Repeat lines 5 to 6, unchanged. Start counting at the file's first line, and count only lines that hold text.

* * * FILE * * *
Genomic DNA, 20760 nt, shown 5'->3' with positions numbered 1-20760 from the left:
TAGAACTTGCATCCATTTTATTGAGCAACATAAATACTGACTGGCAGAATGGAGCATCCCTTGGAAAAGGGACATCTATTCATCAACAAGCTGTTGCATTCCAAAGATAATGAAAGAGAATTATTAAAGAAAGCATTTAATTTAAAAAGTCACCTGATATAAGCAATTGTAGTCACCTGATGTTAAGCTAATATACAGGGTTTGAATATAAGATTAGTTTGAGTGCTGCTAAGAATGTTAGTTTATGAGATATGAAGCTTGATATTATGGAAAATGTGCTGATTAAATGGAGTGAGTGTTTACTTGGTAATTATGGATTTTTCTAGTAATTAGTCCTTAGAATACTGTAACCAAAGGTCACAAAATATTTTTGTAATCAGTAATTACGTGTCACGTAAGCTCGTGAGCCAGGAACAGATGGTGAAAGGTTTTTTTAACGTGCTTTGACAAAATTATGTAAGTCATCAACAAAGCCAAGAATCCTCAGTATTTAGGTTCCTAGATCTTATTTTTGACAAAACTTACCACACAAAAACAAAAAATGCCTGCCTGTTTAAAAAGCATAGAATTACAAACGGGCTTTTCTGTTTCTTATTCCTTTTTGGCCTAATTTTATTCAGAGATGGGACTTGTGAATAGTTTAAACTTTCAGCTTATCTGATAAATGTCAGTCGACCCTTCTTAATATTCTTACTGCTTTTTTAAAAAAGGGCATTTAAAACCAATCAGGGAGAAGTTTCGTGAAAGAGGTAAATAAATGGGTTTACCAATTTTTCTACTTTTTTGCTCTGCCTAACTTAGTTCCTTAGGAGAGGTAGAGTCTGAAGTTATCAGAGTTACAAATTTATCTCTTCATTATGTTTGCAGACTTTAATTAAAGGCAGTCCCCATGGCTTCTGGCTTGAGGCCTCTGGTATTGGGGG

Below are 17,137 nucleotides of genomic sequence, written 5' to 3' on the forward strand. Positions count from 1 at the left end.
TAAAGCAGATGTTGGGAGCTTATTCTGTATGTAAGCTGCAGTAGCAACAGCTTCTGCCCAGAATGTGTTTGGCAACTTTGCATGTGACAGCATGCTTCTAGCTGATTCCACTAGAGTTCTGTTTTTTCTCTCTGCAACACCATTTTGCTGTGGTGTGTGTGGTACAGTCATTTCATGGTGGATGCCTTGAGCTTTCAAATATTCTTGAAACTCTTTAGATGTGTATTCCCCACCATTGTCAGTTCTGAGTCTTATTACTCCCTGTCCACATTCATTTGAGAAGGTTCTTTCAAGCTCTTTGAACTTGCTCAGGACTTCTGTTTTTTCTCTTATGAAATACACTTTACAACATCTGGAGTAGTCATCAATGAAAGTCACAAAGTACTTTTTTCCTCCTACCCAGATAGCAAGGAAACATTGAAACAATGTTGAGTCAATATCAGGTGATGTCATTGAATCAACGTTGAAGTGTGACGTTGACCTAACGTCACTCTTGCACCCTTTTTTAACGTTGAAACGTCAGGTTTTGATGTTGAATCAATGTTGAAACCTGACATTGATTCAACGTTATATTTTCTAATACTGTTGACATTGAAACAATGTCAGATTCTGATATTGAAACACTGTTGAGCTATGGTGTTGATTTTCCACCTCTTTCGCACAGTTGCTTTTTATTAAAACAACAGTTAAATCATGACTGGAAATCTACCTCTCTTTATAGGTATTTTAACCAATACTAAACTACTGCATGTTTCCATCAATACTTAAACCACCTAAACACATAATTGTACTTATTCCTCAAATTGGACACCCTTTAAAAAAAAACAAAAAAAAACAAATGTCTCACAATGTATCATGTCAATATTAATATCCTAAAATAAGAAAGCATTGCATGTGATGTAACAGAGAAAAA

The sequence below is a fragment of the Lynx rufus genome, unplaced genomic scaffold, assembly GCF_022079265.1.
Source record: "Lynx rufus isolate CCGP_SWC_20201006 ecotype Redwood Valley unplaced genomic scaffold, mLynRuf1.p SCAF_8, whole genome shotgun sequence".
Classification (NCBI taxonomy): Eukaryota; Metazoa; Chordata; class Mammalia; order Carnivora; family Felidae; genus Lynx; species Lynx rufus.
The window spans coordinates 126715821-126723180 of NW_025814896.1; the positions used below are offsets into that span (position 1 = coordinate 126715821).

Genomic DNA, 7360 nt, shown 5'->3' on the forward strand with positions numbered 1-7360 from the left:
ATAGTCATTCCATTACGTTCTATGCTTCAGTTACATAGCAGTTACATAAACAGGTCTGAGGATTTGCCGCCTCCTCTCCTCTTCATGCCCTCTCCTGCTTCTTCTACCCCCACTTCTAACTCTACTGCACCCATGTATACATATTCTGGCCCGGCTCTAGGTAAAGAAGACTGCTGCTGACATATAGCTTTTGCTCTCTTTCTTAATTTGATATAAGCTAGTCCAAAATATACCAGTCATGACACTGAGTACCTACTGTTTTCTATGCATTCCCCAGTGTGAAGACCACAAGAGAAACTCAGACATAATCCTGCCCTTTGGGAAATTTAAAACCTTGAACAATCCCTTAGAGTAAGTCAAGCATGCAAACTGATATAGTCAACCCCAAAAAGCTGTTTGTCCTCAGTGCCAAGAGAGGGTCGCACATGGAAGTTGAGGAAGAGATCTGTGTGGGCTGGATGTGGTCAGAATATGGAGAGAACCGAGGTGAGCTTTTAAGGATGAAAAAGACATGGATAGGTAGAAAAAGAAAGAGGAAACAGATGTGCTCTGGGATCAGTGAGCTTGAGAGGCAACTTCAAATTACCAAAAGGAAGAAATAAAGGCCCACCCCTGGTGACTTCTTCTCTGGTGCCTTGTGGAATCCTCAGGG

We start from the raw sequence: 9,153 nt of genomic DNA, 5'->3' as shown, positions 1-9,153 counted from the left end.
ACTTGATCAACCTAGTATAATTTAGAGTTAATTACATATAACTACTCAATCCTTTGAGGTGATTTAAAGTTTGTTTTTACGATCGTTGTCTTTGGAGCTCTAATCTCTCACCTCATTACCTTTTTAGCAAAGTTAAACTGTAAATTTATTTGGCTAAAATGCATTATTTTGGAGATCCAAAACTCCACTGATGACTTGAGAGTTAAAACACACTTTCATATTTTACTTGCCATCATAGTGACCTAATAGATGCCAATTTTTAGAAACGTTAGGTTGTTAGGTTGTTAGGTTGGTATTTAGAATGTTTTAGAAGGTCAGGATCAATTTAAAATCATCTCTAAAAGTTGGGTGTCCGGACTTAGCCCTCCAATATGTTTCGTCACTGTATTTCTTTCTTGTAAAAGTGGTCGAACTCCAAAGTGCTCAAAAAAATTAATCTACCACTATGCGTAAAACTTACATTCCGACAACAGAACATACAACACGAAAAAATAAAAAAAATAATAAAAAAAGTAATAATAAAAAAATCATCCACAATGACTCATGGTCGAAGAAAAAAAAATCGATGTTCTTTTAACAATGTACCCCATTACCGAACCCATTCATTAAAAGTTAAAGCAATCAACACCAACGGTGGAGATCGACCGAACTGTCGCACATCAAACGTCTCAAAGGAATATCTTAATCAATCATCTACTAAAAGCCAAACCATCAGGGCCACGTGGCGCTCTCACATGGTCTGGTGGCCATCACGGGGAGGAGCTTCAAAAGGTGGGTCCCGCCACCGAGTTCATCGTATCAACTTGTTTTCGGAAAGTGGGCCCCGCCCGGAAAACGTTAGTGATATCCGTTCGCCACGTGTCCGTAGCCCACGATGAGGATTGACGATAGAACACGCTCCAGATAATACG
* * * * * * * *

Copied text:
The sequence below is a fragment of the Lynx rufus genome, unplaced genomic scaffold, assembly GCF_022079265.1.
Source record: "Lynx rufus isolate CCGP_SWC_20201006 ecotype Redwood Valley unplaced genomic scaffold, mLynRuf1.p SCAF_8, whole genome shotgun sequence".